Performance uncertainty – Inherent in the high cost of gene therapies is the promise of a durable cure. Uncertainty regarding real-world clinical efficacy and long-term durability of the therapeutic benefit presents challenges for payers. This is a particular concern as current treatments have been studied in relatively small numbers of patients over a relatively short period of time. There is a real concern that after some period, payers will be facing additional costs for treatment or retreatment.
Actuarial risk – The uncertainty of predicting the number of patients receiving a cell or gene therapy during a given benefit cycle introduces risk to plan design and premium pricing. This is exacerbated since the new therapies treat rarer conditions. If the plan overestimates the impact, they may price such that they are not competitive in a market. If they underestimate, they may not be able to cover their costs. More importantly, these treatments may result in volatility in the income statement.
The final concern, adverse selection, is not unique to gene therapies but has ramifications as payers define their coverage policies. Adverse selection occurs when plans attract a disproportionate share of sicker members or in this case, patients eligible for gene therapies. This may occur if one plan covers the treatment or covers it more generously than other plans in the market. Adverse selection ultimately leads to higher costs and premiums, making the plan less competitive.
Payers Experience Gene Therapies Differently
The impact of high cost gene therapies and the tools they employ vary by payer segment and size. Most payers can be segmented into 4 groups, risk-bearing self-insured employers, insurers and Managed Care Organizations (MCOs), Medicare and government-stewarded health systems, and Medicaid. Payers face different challenges depending on their size, financial strength and regulations that govern their operations.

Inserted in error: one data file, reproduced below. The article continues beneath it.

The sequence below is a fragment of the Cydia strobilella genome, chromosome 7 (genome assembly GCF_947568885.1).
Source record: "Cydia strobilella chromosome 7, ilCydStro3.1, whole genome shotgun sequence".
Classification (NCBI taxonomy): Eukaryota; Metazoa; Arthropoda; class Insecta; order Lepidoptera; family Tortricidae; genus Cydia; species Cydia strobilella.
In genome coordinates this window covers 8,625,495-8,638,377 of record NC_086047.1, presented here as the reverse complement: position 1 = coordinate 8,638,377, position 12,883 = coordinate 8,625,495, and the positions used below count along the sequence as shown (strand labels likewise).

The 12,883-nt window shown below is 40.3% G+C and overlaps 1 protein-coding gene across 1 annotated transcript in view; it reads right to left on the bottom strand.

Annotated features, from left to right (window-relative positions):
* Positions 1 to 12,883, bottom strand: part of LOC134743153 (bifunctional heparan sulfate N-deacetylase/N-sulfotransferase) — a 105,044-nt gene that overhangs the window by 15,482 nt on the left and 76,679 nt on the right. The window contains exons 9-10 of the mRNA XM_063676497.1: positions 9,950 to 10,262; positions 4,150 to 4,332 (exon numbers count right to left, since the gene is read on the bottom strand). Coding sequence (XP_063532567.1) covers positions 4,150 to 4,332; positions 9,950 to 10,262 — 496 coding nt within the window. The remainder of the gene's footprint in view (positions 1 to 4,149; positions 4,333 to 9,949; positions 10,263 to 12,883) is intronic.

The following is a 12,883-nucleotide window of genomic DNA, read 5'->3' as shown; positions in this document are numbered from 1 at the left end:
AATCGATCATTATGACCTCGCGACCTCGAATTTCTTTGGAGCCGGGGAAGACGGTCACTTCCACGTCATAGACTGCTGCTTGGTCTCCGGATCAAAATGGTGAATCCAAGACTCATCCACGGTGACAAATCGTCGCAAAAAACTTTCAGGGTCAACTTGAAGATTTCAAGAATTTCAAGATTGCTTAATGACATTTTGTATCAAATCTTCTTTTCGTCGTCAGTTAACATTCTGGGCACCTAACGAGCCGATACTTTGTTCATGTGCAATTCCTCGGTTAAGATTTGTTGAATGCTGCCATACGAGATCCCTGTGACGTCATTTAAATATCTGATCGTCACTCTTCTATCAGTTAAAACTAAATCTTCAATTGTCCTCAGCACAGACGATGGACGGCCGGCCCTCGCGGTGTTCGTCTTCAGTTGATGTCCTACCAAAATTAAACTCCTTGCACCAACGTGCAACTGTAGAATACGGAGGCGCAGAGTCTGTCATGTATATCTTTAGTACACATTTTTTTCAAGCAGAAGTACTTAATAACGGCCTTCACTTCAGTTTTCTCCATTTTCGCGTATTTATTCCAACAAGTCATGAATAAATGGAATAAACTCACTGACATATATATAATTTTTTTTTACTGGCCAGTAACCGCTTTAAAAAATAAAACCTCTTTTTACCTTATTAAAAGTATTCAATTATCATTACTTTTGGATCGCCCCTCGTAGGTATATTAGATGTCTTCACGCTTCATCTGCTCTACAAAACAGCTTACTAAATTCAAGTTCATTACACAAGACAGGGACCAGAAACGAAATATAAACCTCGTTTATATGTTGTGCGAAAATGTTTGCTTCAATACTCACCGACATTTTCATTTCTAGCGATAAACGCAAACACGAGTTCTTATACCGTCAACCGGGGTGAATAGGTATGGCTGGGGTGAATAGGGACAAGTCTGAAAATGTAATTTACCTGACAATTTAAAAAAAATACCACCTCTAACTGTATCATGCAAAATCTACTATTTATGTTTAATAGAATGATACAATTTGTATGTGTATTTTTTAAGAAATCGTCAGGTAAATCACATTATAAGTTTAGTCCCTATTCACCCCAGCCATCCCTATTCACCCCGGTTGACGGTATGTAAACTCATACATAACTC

The scale of national insurers and Federal Medicare plans with millions of members reduces the impact of actuarial risk to their plan. Further, these plans have the means to absorb the impact of high one-time costs. But, nearly half of the roughly 400 payers in the US spread their risk over less than 50,000 lives.3 For self-insured employers, a 50,000-life plan is a large plan. 61% of covered workers are enrolled in a self-insured employer plan and many of these plans are enroll 5,000 lives or less.4
Employer self-insured plans are able to define what is covered or not covered by their plan. Most plans cover FDA approved therapies, with the exception of some categories like cosmetic treatments. Plan sponsors can choose not to cover medical or prescription drug charges for gene therapy whether the therapy has received FDA approval or not. Without new solutions to address the concerns posed by gene therapies, coverage and reimbursement may be stifled.
State Medicaid plans compete for funding with other mandated or obligated services. State governments do not generally make commitments outside their 1-2-year budget cycle. And if unanticipated costs, like the cost of a gene therapy are realized, other plan services may need to be reduced to balance the budget in a particular cycle.